Remember, while this may sound like a cynical view, Microsoft is a publically traded company looking to increase stock price which often means growing its market reach, and Craig is the Strategy guy.  While it would have made for a cooler keynote, we aren’t ready for Windows SpaceCraft edition yet, especially when it’s proving so hard for Microsoft to penetrate into the automobile market (but I wish they would).


Network stacking your brain

Here we come Johnny Mnemonic

Ted Berger, at the University of Southern California in the US is experimenting with electronic chip brain cell replacements.

This is fascinating because his approach involves operating at what could be seen as analogous to a low level of the computer networking protocol stack, ignoring how it’s used higher up.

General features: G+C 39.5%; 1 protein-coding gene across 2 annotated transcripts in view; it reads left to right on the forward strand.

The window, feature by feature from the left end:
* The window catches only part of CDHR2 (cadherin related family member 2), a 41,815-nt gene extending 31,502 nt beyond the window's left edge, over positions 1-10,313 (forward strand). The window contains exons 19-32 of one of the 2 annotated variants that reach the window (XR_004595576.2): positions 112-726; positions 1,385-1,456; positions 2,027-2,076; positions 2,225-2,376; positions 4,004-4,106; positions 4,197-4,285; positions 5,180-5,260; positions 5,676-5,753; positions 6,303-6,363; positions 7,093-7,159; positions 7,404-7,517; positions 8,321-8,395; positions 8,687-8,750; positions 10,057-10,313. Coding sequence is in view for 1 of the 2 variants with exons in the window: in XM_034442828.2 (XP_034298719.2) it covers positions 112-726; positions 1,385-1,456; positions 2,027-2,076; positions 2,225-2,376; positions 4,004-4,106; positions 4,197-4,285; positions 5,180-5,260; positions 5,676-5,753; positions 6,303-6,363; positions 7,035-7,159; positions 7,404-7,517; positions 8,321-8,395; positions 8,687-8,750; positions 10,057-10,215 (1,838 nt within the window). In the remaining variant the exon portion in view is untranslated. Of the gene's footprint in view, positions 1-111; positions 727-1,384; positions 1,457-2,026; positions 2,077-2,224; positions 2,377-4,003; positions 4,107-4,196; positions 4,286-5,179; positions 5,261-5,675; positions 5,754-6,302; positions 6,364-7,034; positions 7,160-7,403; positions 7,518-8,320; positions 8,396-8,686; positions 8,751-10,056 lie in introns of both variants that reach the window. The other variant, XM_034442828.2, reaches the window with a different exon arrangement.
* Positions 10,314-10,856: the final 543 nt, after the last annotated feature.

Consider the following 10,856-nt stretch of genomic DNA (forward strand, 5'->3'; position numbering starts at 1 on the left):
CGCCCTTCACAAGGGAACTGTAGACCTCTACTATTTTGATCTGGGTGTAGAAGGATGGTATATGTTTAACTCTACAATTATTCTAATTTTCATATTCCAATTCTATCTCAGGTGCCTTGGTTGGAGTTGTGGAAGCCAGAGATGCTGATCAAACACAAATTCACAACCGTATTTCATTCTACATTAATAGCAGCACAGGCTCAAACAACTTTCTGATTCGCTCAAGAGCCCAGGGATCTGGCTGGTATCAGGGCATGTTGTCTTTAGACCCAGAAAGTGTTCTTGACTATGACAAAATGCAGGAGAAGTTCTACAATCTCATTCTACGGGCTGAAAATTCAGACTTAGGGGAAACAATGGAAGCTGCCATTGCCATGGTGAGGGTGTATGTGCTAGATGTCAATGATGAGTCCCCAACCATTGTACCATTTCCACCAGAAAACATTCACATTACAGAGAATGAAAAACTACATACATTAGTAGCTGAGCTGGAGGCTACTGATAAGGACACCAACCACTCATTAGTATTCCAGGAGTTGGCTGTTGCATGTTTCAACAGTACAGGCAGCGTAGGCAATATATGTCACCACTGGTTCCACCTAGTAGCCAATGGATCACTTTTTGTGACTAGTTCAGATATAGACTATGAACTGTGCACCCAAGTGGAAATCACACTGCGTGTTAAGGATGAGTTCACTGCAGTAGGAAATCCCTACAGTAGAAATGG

Amongst other thinks, the ISO layers of computer networking enables two things: I can abstract away lower levels (like a wireless medium or a physical cable) so that they all look like something that can carry IP data packets (with caveats); I can also on top of that generic platform, build other abstraction protocols like the TCP protocol (which provides for sessions with error correction) or go even futher and build web site protocols (that let your computer get this page) or Web services that allow computers to request information from each other.

Let’s say the brain talks IP packets. Think of this guy’s idea as saying that he can put in other hardware and make it look like something that talks IP packets too. He doesn’t care what the application protocols are – YOUR ACTUAL THOUGHTS AND MEMORIES – on top of this, or how the brain runs them.